The rest of the range are a mixture small capacity and step through models. The only decent scooter in the Honda lineup is the one I have the 2018 onwards Forza 300. ( Or the smaller 125 Forza.

Import a European spec Honda and the first thing you'll notice is, if it has an analog speedo the primary outer ring will be in Kmh. If you choose a model with a digital speedo it'll probably convert to mph. Buy a UK spec Forza like mine and the analog speedo ring is in MPH, and on the Forza there's all sorts of instrument displays and modes you can scroll through on the move.

Anyway it's 2020 now, do Honda Powersports still not have the Forza 300 in their scooter range yet?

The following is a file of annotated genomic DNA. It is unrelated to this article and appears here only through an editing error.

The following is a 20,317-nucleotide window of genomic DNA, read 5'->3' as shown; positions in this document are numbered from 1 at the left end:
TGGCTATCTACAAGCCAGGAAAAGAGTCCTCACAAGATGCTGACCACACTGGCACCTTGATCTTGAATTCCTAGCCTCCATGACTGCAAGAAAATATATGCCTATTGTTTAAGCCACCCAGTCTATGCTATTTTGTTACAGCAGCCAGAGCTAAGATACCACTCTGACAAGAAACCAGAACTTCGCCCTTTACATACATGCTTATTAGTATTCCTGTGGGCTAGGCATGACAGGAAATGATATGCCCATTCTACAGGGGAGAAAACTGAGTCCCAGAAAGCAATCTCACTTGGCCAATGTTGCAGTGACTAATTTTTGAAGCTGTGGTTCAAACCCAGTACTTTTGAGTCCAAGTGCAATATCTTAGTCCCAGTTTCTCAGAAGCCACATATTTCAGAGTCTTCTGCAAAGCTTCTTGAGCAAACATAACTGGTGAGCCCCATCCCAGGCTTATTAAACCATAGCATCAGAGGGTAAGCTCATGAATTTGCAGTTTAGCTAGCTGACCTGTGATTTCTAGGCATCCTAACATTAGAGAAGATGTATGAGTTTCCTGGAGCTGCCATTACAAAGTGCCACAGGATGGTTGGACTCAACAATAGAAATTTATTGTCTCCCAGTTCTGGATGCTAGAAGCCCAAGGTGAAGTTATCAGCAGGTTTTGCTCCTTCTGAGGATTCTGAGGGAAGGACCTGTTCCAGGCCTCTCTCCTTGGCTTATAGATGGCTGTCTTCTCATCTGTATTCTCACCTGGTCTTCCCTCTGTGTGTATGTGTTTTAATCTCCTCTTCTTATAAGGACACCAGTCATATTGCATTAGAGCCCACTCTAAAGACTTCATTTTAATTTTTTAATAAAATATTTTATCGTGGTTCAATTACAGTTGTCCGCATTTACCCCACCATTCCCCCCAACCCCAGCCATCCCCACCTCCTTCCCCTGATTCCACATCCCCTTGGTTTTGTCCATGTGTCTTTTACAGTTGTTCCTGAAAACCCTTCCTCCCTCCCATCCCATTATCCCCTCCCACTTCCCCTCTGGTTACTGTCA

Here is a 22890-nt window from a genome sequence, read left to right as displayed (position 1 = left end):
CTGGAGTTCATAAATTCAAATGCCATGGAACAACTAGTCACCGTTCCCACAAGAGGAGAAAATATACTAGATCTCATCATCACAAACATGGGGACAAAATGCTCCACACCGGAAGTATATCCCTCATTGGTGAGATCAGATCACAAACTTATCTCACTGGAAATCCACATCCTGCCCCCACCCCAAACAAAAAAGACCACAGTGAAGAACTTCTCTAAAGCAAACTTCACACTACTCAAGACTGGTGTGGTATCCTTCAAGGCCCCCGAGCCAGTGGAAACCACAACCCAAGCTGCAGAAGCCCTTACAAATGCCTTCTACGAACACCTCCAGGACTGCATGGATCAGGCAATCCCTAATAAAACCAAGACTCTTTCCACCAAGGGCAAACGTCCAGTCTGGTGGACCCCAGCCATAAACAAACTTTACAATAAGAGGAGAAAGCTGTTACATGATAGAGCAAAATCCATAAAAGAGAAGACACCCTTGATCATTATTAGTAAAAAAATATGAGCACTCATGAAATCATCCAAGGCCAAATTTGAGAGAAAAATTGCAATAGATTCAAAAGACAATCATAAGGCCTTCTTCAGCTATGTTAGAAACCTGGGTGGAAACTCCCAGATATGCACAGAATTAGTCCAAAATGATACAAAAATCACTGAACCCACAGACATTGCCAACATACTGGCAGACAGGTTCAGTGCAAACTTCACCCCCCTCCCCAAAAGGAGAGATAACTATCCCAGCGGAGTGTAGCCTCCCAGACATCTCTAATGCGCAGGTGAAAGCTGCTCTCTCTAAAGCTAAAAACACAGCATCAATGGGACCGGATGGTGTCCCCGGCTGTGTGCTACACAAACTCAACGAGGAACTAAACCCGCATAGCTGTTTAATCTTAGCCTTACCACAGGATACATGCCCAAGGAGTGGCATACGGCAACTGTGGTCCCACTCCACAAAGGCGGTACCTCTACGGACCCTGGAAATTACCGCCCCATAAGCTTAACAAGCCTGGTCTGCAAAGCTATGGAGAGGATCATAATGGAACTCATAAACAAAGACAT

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« Reply #4 on: March 27, 2020, 03:19:41 PM »

Biggest obstacle is getting EPA & NHSB(DOT) certifications-very expensive. Or, you could go to Mexico, buy it, have it registered there, and ride it home!
 If there was a big enough demand, a sharp importer MIGHT be able to come up with a way....remember the 'grey' market cars of the 80s?
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« Reply #5 on: March 27, 2020, 04:05:53 PM »

The bigger problem is where will you get parts?
And can you find a mechanic to work on it?
And will your warranty be honored in the US?
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« Reply #6 on: March 27, 2020, 04:13:00 PM »